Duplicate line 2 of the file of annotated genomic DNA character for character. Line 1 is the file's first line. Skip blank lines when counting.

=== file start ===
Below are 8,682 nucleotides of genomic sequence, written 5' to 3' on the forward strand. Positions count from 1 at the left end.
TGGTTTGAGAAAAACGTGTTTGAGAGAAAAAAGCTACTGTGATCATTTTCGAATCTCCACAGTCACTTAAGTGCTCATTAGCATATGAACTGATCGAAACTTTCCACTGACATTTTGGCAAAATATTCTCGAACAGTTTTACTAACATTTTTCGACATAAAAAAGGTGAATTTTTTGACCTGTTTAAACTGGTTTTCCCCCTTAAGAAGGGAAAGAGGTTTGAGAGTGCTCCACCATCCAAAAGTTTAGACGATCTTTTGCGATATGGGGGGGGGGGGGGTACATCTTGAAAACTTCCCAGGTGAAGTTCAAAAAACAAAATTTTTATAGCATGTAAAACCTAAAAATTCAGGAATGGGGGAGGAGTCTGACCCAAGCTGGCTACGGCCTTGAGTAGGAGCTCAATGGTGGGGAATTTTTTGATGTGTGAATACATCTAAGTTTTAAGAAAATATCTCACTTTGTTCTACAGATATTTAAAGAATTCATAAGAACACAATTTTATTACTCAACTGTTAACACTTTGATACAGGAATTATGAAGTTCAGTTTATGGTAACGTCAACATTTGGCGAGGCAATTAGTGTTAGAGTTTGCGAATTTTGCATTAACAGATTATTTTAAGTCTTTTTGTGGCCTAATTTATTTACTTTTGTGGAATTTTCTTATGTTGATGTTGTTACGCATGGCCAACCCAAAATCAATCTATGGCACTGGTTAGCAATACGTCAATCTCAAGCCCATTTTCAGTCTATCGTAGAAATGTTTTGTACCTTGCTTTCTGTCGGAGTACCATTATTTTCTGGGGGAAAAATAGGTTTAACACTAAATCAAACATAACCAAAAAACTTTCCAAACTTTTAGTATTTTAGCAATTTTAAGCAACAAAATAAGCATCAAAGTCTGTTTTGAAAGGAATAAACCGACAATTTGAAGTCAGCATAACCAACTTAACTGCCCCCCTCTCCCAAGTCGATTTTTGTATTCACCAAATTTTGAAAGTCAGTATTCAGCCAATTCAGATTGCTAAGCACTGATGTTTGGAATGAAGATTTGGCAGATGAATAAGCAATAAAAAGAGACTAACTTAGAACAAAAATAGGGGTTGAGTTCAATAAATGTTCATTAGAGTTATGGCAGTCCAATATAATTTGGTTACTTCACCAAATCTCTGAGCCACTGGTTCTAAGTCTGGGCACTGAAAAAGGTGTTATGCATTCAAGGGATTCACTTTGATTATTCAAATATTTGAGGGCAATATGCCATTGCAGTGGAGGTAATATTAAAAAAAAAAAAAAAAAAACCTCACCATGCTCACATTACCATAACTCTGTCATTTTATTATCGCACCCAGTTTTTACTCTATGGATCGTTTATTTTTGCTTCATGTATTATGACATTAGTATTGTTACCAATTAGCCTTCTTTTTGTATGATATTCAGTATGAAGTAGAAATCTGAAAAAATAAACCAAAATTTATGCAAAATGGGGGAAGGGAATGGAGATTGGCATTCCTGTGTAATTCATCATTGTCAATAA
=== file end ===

TGGTTTGAGAAAAACGTGTTTGAGAGAAAAAAGCTACTGTGATCATTTTCGAATCTCCACAGTCACTTAAGTGCTCATTAGCATATGAACTGATCGAAACTTTCCACTGACATTTTGGCAAAATATTCTCGAACAGTTTTACTAACATTTTTCGACATAAAAAAGGTGAATTTTTTGACCTGTTTAAACTGGTTTTCCCCCTTAAGAAGGGAAAGAGGTTTGAGAGTGCTCCACCATCCAAAAGTTTAGACGATCTTTTGCGATATGGGGGGGGGGGGGGTACATCTTGAAAACTTCCCAGGTGAAGTTCAAAAAACAAAATTTTTATAGCATGTAAAACCTAAAAATTCAGGAATGGGGGAGGAGTCTGACCCAAGCTGGCTACGGCCTTGAGTAGGAGCTCAATGGTGGGGAATTTTTTGATGTGTGAATACATCTAAGTTTTAAGAAAATATCTCACTTTGTTCTACAGATATTTAAAGAATTCATAAGAACACAATTTTATTACTCAACTGTTAACACTTTGATACAGGAATTATGAAGTTCAGTTTATGGTAACGTCAACATTTGGCGAGGCAATTAGTGTTAGAGTTTGCGAATTTTGCATTAACAGATTATTTTAAGTCTTTTTGTGGCCTAATTTATTTACTTTTGTGGAATTTTCTTATGTTGATGTTGTTACGCATGGCCAACCCAAAATCAATCTATGGCACTGGTTAGCAATACGTCAATCTCAAGCCCATTTTCAGTCTATCGTAGAAATGTTTTGTACCTTGCTTTCTGTCGGAGTACCATTATTTTCTGGGGGAAAAATAGGTTTAACACTAAATCAAACATAACCAAAAAACTTTCCAAACTTTTAGTATTTTAGCAATTTTAAGCAACAAAATAAGCATCAAAGTCTGTTTTGAAAGGAATAAACCGACAATTTGAAGTCAGCATAACCAACTTAACTGCCCCCCTCTCCCAAGTCGATTTTTGTATTCACCAAATTTTGAAAGTCAGTATTCAGCCAATTCAGATTGCTAAGCACTGATGTTTGGAATGAAGATTTGGCAGATGAATAAGCAATAAAAAGAGACTAACTTAGAACAAAAATAGGGGTTGAGTTCAATAAATGTTCATTAGAGTTATGGCAGTCCAATATAATTTGGTTACTTCACCAAATCTCTGAGCCACTGGTTCTAAGTCTGGGCACTGAAAAAGGTGTTATGCATTCAAGGGATTCACTTTGATTATTCAAATATTTGAGGGCAATATGCCATTGCAGTGGAGGTAATATTAAAAAAAAAAAAAAAAAAACCTCACCATGCTCACATTACCATAACTCTGTCATTTTATTATCGCACCCAGTTTTTACTCTATGGATCGTTTATTTTTGCTTCATGTATTATGACATTAGTATTGTTACCAATTAGCCTTCTTTTTGTATGATATTCAGTATGAAGTAGAAATCTGAAAAAATAAACCAAAATTTATGCAAAATGGGGGAAGGGAATGGAGATTGGCATTCCTGTGTAATTCATCATTGTCAATAA